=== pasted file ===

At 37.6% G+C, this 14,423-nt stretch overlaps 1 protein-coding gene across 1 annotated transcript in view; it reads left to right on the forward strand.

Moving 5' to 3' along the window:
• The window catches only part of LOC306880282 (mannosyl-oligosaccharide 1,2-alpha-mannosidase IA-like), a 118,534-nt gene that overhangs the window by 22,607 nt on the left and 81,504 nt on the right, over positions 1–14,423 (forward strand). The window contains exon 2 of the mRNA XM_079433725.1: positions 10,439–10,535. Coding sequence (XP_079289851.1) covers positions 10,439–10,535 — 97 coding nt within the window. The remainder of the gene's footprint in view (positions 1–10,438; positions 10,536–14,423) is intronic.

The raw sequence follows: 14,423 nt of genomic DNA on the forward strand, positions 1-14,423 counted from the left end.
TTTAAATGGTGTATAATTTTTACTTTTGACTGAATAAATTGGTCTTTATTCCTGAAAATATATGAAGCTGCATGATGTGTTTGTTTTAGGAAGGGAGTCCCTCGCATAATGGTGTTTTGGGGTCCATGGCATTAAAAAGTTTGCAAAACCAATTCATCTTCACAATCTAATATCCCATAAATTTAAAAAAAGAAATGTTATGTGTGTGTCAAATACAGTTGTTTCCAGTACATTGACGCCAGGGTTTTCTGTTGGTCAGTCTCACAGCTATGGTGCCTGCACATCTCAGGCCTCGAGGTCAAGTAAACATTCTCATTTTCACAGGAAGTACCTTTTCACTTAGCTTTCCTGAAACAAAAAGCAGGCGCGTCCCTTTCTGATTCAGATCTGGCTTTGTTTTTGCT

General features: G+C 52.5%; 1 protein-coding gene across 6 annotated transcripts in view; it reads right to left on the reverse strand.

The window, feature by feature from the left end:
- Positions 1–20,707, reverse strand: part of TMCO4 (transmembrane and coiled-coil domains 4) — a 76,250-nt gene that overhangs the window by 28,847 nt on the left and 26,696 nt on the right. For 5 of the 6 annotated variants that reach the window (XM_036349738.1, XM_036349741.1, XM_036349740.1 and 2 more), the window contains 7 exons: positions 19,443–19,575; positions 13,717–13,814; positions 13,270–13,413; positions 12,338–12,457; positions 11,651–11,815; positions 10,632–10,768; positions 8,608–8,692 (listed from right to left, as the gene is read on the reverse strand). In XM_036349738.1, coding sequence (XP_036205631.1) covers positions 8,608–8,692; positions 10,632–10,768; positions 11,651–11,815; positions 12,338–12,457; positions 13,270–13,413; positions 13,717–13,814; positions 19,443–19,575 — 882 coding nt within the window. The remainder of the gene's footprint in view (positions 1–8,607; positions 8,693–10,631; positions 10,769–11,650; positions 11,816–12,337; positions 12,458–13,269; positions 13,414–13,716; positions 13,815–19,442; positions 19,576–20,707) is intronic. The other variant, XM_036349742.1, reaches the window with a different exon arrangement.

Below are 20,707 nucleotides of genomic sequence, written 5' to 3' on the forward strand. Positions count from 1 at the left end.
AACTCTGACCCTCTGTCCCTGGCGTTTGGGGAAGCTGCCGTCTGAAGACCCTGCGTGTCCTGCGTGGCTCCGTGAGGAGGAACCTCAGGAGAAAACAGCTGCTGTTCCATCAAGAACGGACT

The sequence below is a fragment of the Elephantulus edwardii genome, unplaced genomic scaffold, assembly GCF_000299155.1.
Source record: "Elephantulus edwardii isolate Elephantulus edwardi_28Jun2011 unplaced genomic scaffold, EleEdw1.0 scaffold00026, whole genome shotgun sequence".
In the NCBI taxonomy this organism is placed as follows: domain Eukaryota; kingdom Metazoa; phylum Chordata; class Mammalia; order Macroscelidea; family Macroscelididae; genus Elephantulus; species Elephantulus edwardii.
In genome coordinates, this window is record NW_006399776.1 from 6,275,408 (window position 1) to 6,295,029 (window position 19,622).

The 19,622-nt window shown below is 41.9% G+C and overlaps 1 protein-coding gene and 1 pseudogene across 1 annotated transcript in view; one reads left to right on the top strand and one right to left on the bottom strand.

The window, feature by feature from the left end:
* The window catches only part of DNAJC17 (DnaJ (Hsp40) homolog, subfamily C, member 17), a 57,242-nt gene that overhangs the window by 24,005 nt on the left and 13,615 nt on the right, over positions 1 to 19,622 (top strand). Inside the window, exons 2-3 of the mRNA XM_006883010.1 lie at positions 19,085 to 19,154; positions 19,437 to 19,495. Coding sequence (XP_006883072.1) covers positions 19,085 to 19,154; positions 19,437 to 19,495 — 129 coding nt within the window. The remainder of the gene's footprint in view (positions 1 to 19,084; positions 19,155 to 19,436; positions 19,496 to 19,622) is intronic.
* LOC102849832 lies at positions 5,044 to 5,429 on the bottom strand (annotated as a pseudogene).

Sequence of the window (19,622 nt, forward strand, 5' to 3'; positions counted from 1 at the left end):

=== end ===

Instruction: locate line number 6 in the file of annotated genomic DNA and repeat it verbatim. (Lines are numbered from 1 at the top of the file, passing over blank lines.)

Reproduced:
General features: G+C 52.5%; 1 protein-coding gene across 6 annotated transcripts in view; it reads right to left on the reverse strand.